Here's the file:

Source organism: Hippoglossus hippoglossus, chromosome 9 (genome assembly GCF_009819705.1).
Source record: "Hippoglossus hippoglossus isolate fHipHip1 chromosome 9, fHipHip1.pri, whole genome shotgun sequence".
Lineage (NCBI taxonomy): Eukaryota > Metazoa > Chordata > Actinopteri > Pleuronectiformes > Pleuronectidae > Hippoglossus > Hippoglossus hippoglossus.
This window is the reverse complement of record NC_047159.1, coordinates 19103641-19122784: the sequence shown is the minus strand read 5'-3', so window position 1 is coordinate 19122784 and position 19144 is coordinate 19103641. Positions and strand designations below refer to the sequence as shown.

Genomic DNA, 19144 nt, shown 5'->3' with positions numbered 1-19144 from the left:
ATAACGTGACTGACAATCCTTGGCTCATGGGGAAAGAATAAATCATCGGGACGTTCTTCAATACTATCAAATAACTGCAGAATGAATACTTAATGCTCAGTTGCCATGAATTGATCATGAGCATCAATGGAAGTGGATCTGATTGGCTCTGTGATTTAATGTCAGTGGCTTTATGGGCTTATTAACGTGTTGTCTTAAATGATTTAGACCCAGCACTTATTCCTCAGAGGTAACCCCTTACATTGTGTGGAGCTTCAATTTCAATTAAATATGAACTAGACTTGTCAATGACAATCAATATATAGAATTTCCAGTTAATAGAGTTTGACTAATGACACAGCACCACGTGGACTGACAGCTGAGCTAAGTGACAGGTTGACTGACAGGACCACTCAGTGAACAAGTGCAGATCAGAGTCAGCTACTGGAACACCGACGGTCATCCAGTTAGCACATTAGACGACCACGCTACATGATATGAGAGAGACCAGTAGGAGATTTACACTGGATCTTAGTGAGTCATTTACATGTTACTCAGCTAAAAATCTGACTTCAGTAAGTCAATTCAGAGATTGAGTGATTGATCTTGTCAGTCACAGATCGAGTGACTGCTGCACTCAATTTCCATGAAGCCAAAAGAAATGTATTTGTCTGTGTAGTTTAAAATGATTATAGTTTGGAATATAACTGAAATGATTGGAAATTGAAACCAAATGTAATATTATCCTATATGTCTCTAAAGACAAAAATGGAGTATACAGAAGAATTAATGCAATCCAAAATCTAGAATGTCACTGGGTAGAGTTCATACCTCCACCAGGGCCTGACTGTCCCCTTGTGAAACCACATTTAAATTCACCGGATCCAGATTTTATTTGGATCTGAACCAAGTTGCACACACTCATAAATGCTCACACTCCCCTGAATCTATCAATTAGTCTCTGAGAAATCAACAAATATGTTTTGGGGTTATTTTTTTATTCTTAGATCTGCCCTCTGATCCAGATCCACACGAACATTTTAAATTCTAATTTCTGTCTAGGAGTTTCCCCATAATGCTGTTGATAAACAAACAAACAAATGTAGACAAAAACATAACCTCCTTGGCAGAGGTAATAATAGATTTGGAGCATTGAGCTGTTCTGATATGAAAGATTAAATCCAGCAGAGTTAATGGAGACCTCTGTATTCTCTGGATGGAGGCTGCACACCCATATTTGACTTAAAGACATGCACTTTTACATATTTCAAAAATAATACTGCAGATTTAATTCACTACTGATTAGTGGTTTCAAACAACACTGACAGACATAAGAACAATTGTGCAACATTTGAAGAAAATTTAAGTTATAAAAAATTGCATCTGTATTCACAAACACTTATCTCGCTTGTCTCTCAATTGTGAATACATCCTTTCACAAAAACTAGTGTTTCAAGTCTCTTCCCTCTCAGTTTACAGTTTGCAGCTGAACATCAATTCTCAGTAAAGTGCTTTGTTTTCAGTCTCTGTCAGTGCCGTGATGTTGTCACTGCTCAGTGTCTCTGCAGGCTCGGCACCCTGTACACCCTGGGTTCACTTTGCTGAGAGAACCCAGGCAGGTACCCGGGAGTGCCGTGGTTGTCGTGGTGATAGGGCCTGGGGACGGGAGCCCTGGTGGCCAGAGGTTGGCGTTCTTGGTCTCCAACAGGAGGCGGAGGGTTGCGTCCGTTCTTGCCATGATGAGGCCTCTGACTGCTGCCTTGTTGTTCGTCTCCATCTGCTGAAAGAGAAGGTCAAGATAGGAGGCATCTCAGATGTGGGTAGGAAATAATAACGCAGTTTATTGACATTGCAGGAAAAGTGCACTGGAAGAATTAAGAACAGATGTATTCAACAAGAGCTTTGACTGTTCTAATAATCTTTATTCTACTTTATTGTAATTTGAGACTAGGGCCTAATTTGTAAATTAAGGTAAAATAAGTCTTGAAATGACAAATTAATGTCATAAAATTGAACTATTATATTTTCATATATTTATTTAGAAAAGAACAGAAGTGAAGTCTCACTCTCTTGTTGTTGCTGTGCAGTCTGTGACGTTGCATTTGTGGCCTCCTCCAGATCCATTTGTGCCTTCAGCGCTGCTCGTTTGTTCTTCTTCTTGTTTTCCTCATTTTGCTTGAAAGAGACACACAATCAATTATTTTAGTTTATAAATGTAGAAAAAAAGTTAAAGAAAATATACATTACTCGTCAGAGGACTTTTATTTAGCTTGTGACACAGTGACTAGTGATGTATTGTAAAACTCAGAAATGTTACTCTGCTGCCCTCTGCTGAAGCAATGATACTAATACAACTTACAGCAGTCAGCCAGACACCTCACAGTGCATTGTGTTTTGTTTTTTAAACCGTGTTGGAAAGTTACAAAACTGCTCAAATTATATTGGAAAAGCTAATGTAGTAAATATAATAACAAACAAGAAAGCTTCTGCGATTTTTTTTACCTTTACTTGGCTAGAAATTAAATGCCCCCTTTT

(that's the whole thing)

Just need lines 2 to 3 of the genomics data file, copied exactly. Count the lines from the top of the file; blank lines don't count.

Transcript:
Source record: "Hippoglossus hippoglossus isolate fHipHip1 chromosome 9, fHipHip1.pri, whole genome shotgun sequence".
Lineage (NCBI taxonomy): Eukaryota > Metazoa > Chordata > Actinopteri > Pleuronectiformes > Pleuronectidae > Hippoglossus > Hippoglossus hippoglossus.